Oracle Database Tips by Donald Burleson
Allocating Oracle Objects into Multiple
RAM Data Buffers
Since very few Oracle database can afford the cost
of full RAM caching, many rules have developed for the segregation and
isolation of cached objects. Some of these will provide clues about
the best way to utilize SSD in a solid-state Oracle environment:
Segregate large-table full-table scans
– Large tables that experience full-table scans will benefit from the
largest supported block size and should be placed in a tablespace with
the largest block size.
Use the RECYCLE Pool
– The db_recycle_cache_size
parameter should not be used if
is not set to the largest supported block
size for the server. Instead, create a
(or whatever the max is), and assign all
large tables that experience frequent full-table scans to the largest
buffer cache in the database.
- In many cases, Oracle SQL statements will retrieve index information
via an index range scan, scanning the b-tree or bitmap index for
ranges of values that match the SQL search criteria. Hence, it is
beneficial to have as much of an index residing in RAM as possible.
One of the very first things the Oracle 9i database administrator
should do is migrate all Oracle indexes into a large blocksize
tablespace. Indexes will always favor the largest supported blocksize.
access reads - For those
databases that fetch small rows randomly from the disk, the Oracle DBA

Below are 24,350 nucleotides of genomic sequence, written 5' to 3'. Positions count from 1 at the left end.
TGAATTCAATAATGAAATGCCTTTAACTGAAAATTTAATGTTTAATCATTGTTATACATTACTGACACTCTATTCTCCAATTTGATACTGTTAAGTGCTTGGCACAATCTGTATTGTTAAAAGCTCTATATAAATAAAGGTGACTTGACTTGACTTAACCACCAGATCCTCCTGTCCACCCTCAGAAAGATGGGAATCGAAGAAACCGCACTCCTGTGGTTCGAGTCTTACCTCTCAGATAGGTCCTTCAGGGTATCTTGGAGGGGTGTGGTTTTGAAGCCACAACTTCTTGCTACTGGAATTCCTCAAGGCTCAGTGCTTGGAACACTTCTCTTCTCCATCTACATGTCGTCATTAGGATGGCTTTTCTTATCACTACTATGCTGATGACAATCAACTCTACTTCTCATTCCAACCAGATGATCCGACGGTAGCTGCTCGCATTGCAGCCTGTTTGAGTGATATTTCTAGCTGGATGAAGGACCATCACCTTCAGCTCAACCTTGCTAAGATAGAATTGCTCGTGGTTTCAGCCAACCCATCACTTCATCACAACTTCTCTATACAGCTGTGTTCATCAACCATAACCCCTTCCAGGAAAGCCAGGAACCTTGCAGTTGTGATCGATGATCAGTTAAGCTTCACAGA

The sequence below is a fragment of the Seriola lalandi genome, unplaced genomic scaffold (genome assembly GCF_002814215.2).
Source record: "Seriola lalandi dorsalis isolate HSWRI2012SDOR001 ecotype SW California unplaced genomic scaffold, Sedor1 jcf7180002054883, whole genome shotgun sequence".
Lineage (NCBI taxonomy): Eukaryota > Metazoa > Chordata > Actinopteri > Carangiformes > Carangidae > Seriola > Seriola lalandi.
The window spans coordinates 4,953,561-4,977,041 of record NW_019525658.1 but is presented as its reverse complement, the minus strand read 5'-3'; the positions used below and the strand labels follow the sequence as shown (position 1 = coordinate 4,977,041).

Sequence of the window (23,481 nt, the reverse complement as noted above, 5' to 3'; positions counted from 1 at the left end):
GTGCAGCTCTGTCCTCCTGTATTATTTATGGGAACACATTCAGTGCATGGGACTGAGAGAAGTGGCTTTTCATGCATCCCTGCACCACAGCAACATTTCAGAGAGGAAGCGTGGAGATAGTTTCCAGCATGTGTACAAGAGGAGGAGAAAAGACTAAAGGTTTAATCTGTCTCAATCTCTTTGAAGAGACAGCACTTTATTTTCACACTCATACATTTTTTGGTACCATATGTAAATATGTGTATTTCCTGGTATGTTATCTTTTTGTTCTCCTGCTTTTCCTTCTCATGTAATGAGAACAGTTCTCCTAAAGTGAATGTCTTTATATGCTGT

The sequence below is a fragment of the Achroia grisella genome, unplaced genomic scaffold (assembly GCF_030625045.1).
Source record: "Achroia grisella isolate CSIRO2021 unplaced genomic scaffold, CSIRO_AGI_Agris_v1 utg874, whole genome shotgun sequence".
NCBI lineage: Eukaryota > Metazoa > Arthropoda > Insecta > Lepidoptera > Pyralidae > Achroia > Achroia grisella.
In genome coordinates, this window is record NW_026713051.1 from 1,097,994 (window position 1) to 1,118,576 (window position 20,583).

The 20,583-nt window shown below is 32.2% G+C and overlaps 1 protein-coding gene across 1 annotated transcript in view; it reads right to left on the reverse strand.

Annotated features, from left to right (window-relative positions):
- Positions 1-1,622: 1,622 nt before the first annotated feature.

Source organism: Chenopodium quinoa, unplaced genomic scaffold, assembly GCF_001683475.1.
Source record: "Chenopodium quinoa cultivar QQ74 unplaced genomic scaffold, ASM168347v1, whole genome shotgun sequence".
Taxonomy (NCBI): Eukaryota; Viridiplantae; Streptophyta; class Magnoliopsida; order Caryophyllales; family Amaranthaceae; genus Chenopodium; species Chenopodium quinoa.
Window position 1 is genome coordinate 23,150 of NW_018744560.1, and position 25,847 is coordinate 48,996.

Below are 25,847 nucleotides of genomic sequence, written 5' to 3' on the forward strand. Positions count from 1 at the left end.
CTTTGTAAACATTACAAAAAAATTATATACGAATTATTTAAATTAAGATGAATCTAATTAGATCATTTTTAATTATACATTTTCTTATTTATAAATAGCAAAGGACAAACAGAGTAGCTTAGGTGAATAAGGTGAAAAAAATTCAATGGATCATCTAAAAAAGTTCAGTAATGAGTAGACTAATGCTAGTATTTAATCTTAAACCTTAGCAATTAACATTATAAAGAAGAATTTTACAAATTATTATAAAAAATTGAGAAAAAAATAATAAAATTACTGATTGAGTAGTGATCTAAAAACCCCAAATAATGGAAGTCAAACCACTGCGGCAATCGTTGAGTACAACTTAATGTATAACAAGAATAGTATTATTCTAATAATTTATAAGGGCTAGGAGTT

can segregate these types of tables into 2K tablespaces. Even though
disk space is becoming cheaper every day, try not to waste available
RAM by reading in more information than is actually going to be used
by the query. Hence, many Oracle DBAs will use small block sizes in
situations of tiny, random access record retrieval.
Segregate LOB column
tables - For those Oracle tables
that contain raw, long raw, or in-line large objects (LOB), moving the
table rows to large block sizes will have an extremely beneficial
effect on disk I/O. Experienced DBAs will check
make sure that the blocksize is larger than the average size. Row
chaining will be reduced while the entire LOB can be read within a
single disk I/O, thereby avoiding the additional overhead of having
Oracle read multiple blocks.
large-table full-table scan rows
- When the recycle pool was first introduced in Oracle8i, the idea was
to quickly flush the full table scan data blocks which are not likely
to be re-read by other transactions through the Oracle SGA. The result
is reserving critical RAM for those data blocks which are likely to be
re-read by another transaction.
Check the average
row length - The block size for
a tables' tablespace should always be greater than the average row
length for the table (dba_tables.avg_row_len).
If it is smaller than the average row length, rows chaining occurs and
excessive disk I/O is incurred.
Use large blocks for
data sorting – The TEMP
tablespace will benefit from the largest supported blocksize. This
allows disk sorting to happen in large blocks with a minimum of disk
These suggestions are very important to the study
of the best way to utilize SSD as an alternative caching mechanism.
However, recent TPC-C benchmarksmake it clear that very-large RAM regions are a central
component in high-performance Oracle databases. The 2004 UNISYS
Oracle Windows benchmark exceeded 250,000 transactions per minute